It was the biggest thing to hit the Caribbean dive scene since Stingray City when the ex-USS Kittiwake was sunk in Grand Cayman on Wednesday, 5 January, 2011.
The ship’s new role is as dive site and artificial reef and it marked the culmination of around eight years of hard work by public and private sector bodies, explains project leader Nancy Easterbrook.
“It was a little overwhelming – like you feel after having a baby. All that waiting and then, phew, it’s done, but you realise that it’s only the beginning!
“But we have had millions and millions in PR value for all the coverage we got in diving magazines and our dive industry but also outside that. It was picked up by so many people worldwide and the clips of her sinking are incredibly popular,” says Nancy.
Over 10,000 people dived the site in 2011 from Cayman and much further afield and the Kittiwake is a regular subject of seminars and talks given by tourism bodies at such events as DEMA, the world’s biggest dive industry conference.
Jane van der Bol, executive director of the Cayman Islands Tourism Association, adds that the wreck dive is a very exciting development for the country.
“The attraction has stimulated tremendous press and brought a new wave of diving back. It is a high calibre wreck; diving five floors is exciting, even thrilling when you know what the ship’s role was in its operational life.
“A year on, the numbers are very positive and show it is a viable and vital attraction for us here in the Cayman Islands. It’s very special.”
To celebrate the anniversary, a series of events is taking place for the sponsors and friends of the project plus ex-crew members who are, says Nancy, very supportive of the Kittiwake and happy she has a new home.
“The sinking date moved a few times because of weather, so some people who had planned on attending that gave money, time and services, we didn’t get a chance to thank them all and celebrate together.
“So we are getting the sponsors and a wide team of people from government and the private sector so they can be officially thanked for their participation on some evening functions and some regular diving days for those who are coming from off-island. Then there’s a boat parade and dive on 5th January with a helicopter and videographer, too.”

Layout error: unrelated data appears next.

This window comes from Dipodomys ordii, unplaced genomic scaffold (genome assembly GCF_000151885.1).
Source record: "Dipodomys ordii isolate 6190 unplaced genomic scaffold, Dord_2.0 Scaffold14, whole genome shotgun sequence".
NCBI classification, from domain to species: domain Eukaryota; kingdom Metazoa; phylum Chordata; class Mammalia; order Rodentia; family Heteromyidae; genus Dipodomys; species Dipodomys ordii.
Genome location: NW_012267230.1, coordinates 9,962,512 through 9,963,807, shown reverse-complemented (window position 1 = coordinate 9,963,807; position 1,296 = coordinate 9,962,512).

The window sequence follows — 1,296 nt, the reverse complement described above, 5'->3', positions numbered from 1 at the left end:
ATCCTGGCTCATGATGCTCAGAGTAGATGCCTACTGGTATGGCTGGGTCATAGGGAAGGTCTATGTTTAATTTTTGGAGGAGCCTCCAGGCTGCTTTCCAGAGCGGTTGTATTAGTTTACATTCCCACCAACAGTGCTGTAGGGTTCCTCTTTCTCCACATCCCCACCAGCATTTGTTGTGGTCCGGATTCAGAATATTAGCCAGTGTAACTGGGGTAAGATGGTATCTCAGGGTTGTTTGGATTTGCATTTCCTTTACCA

The public can of course enjoy the Kittwwake from 6th January onwards and there is a series of treasure hunts to take place on the wreck – more of that in Weekenders yet to come, folks.
“January and February is culinary month so in addition to those great activities there is a watersports element – a lionfish hunt and tasting and to celebrate the Kittiwake anniversary, a treasure hunt every Tuesday afternoon at 2pm. Anybody can sign up and participate, just call your local dive operator and ask.
“There will be coins hidden around the ship and there are hundreds of donated prizes for divers; they will be allowed to get a set number of coins, then we head to Margaritaville at 6pm for a prize ceremony with Seven Fathoms Wrecker – the official cocktail of the Kittiwake.”
As a dive, says Nancy, the Kittiwake is a fabulous experience.
“You expect to see coral, marine life and so on but what you do not expect to see is a shipwreck because it doesn’t belong there. It is kind of surreal, mystical, magical and takes you back in history.
“You think of what it used to do; she is an unusual wreck in a category of her own for many reasons and one is that she is so close to shore. A lot of places, where you go diving, you have to take boat rides for several hours to get to the wreck, they are in deeper water and it takes experienced divers to go there.”
The Kittiwake is incredibly popular as a snorkel site, too.
One reason is that the 251-foot vessel is in relatively shallow water and that she is navigable easier.
“You can go into each room – you’re in the galley, you’re in the head, there’s the shower and it is great fun for people to explore her.”
There had been several years work on the exact location that the wreck was to be sunk but ultimately Hurricane Rina had a say in the placement of the Kittiwake – she shifted 60 feet but is now in a very solid position closer to the reef with large sand walls on the weather side and tons of sand in the bottom of the hull which all adds up to a very solid and stable location.
“She found her spot,” says Nancy, laughing.
Wednesday, 4 January
Kittiwake First Anniversary Celebration & Recognition Ceremony
Reception at Government House
Thursday, 5 January
An Evening under the Stars commemorating the Kittiwake Sinking Event and featuring a Silent Auction of a special Kittiwake souvenir and other items.
The Crescent, Camana Bay
Presented by Island Companies